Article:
Book review

Grumpy old man begrudgingly reads Love Wins

**  Published on Two Pints Later **

I teach theology, and because I’m likely to be asked on a daily basis over the next few months what I think of the book, I knew I could not avoid reading Rob Bell’s Love Wins. Now, I normally like what Bell as to say but I’m often disappointed when preachers put pen to paper. I was not surprised, therefore, to discover a book written largely in point form, single sentence paragraphs, that could be finished in less than an hour (okay, slight exaggeration, let’s give it two hours). Don’t misunderstand me. I don’t want a book of this type to be written like Karl Barth’s Church Dogmatics. But you might hope that a manuscript that will make as much money as this would have literary qualities at least equal to that of a daily newspaper. At a bare minimum you would think that the editor of a Christian book would know that the possessive, Jesus’, does not have an additional ‘s’ (Jesus’s). Okay, I’m being churlish. My jealousy stems from the fact that academic books normally take more than a few weeks to write and make far less money!

My real complaint is with the shallow nature of the argument set out in a book purporting to address some of the more complex questions of Christian faith. It is not that I disagree with much of what Bell has to say. The opposite is true. There are important concepts and ideas throughout that need to be addressed if the church hopes to be anything other then an outdated, irrelevant and fear mongering institution. Bell is arguing for a move away from fundamentalism and for the embracing of a gospel focused more on the love of God than on hellfire and damnation; on a church that cares more about redressing hell on earth in the here and now then preaching about a future heaven and hell. Sadly, however, little of this will be heard as critics justly attack the unsubstantiated biblical analysis that frames his case. The most obvious is his re-translation of the phrase, in Matthew 25, “eternal punishment” as “a time of trimming”, or his related suggestion that “forever is not really a category the biblical writers used”. He provides no reference to a scholarly source that might help substantiate such radical claims, and that is the problem throughout. Readers are left suspicious of his interpretation of the Bible and, since they are not given the opportunity to investigate the basis of his arguments, are given no reason to trust what he has to say. If he can’t be trusted in matters such as these why should he be believed in the broader case he is making?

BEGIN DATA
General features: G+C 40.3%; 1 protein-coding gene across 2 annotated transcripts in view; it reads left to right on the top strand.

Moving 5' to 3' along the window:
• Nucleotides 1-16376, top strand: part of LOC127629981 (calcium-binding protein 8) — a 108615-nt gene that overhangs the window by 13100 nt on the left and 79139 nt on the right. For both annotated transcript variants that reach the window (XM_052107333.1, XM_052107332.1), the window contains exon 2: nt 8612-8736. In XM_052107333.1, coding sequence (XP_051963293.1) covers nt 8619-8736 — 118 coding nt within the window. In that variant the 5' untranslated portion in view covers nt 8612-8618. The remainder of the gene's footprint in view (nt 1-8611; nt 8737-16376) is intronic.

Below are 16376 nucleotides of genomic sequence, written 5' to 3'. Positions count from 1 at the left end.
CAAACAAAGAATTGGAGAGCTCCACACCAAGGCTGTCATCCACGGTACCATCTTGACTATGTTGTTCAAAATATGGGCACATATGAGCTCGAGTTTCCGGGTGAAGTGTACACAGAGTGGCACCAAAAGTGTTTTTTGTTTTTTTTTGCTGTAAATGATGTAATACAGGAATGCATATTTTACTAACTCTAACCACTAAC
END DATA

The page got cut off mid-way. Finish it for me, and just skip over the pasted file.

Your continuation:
Bell has the basis of a worthwhile book. He has some cracking one-liners, such as his advocacy of the word “hell”:

  • We need a loaded, volatile, adequately violent, dramatic, serious word to describe the very real consequences we experience when we reject the good and true and beautiful life that God has for us. We need a word that refers to the big, wide, terrible evil that comes from the secret hidden deep within our hearts all the way to the massive, society-wide collapse and chaos that comes when we fail to live in God’s world God’s way.
  • And for that, the word “hell” works quite well. Let’s keep it.

I agree wholeheartedly with the point. I just don’t think Bell’s argument supporting it was convincing.

About Author